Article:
Clearly something was wrong. This was during the low-fat diet trend that was being suggested by everyone. Given the hype a few years earlier and all of the products on the market, it seemed as though we were all going to be thin any day now. What a disaster that turned out to be.
So, I was standing there and I realized that I had to find out what was wrong. I had been sold a bill of goods and I was damn well determined to figure out why it wasn’t working. I also promised myself right there and then, that if I came up with the answers to these questions, even if just for people like me, I would share them. I believe I have come up with the answers and this is my attempt at sharing them.
As discouraging and sad as my long and inexorable slide into a cycle of weight gain has been for me, the loss of weight and regaining of myself has been equally uplifting and liberating. I feel tremendously fortunate for what I have been able to achieve over the last six years or so I have become fit yet been able to hold onto and maybe even embrace my un-fit self. Give me a moment to explain what I mean by this.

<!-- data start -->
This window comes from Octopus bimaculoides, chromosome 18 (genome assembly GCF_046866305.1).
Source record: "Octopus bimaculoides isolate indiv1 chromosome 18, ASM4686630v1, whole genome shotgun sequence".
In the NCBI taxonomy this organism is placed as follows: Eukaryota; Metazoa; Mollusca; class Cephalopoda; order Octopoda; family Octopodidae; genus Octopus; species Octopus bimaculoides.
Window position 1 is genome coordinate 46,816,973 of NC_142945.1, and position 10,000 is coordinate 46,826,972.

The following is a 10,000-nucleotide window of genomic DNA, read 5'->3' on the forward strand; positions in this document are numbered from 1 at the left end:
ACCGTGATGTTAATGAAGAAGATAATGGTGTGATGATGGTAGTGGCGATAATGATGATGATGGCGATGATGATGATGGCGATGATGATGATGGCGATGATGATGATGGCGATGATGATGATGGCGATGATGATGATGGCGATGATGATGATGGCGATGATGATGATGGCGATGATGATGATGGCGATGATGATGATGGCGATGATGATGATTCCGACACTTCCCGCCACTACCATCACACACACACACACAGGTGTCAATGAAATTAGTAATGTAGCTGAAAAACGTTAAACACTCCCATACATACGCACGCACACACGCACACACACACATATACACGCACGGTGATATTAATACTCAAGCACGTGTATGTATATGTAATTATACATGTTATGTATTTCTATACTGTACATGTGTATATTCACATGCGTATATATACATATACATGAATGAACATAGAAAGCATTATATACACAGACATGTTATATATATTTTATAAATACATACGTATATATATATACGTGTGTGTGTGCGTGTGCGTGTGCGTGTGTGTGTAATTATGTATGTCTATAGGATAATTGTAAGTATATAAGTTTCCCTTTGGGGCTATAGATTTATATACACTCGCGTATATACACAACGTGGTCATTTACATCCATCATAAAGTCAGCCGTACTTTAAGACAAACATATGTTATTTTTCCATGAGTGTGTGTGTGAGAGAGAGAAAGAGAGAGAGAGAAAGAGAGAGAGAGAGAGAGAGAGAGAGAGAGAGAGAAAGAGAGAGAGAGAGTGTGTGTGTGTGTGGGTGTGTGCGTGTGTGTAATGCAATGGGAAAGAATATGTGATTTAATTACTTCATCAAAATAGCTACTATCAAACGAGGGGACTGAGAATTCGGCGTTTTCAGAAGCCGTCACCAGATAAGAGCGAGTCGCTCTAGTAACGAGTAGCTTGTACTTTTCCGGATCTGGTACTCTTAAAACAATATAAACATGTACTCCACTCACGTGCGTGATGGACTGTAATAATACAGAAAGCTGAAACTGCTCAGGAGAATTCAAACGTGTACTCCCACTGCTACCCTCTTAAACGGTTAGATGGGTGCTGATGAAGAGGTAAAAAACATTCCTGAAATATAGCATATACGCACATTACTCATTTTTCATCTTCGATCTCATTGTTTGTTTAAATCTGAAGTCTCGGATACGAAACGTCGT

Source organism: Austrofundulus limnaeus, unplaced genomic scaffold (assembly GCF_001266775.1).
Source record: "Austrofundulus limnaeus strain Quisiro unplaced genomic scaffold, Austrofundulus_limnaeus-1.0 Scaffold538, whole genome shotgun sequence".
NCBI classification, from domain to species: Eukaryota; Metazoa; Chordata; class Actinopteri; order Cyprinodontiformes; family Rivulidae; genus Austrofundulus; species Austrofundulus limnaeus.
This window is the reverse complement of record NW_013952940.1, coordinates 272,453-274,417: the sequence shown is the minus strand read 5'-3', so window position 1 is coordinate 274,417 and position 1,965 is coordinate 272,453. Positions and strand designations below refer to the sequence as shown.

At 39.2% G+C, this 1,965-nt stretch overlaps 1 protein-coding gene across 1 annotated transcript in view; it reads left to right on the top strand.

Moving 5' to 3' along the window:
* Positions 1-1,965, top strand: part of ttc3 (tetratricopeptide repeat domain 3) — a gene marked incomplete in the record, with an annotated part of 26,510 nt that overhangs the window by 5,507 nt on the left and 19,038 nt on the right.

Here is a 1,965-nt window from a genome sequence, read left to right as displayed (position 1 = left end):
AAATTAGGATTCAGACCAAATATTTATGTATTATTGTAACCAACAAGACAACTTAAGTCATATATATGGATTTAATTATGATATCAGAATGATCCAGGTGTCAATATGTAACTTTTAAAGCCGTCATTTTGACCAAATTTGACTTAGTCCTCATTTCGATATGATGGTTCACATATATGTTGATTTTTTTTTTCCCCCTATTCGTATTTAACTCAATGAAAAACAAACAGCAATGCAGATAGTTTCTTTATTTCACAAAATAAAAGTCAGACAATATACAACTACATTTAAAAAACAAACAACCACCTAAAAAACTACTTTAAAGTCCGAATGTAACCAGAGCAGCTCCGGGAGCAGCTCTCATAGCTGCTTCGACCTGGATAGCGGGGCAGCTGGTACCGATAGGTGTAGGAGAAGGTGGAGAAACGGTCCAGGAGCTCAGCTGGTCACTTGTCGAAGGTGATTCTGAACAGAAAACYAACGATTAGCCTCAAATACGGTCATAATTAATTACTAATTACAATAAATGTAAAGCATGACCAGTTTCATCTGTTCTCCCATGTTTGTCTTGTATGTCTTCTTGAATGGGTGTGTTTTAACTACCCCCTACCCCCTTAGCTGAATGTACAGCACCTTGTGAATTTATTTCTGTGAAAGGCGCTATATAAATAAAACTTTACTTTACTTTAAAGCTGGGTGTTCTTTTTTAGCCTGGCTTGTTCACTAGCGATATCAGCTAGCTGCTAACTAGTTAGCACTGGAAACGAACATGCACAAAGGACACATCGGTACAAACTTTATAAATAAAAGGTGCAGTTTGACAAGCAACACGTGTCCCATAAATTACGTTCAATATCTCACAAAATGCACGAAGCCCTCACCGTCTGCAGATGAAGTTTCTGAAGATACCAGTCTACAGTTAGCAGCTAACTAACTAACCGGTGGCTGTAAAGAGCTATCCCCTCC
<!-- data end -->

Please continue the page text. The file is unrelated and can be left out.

A Little Background

After several successful steps to become fitter, the first of which I will share with you in Chapter 3, I ended up losing about 20 pounds. Along with losing the 20 pounds, though, I ended up with a number of successful athletes as friends. These people were very fit, ridiculously fit. They exercised at least 6 times a week, watched what they ate, didn’t like junk food, drank in moderation, excelled at sport and almost never watched TV. Even today it strikes me as odd that we became friends, but I am very grateful for their friendships, not only because they helped me find this path to fitness, but moreover because they are good people and a pleasure to know.
My daughters were in preschool and kindergarten at the time, and anyone with kids knows that this is a time when you end up making a lot of new friends, whether you want to or not. I was one of those dads who was in the ‘not’ category. I had a bunch of good friends, I really didn’t need any more and I hated the fake front that so many parents put up around other parents, myself included. You really don’t know these people and you don’t want judgmental parents making things difficult for your child, so for all intents and purposes it is just easier to say ‘Hey’ to the other parents in the morning when you drop off your kids and leave it at that. The parents you want to avoid most are the ones that pretty much live at the school and get involved in every aspect of their child’s life. These are the people who you know could be trouble.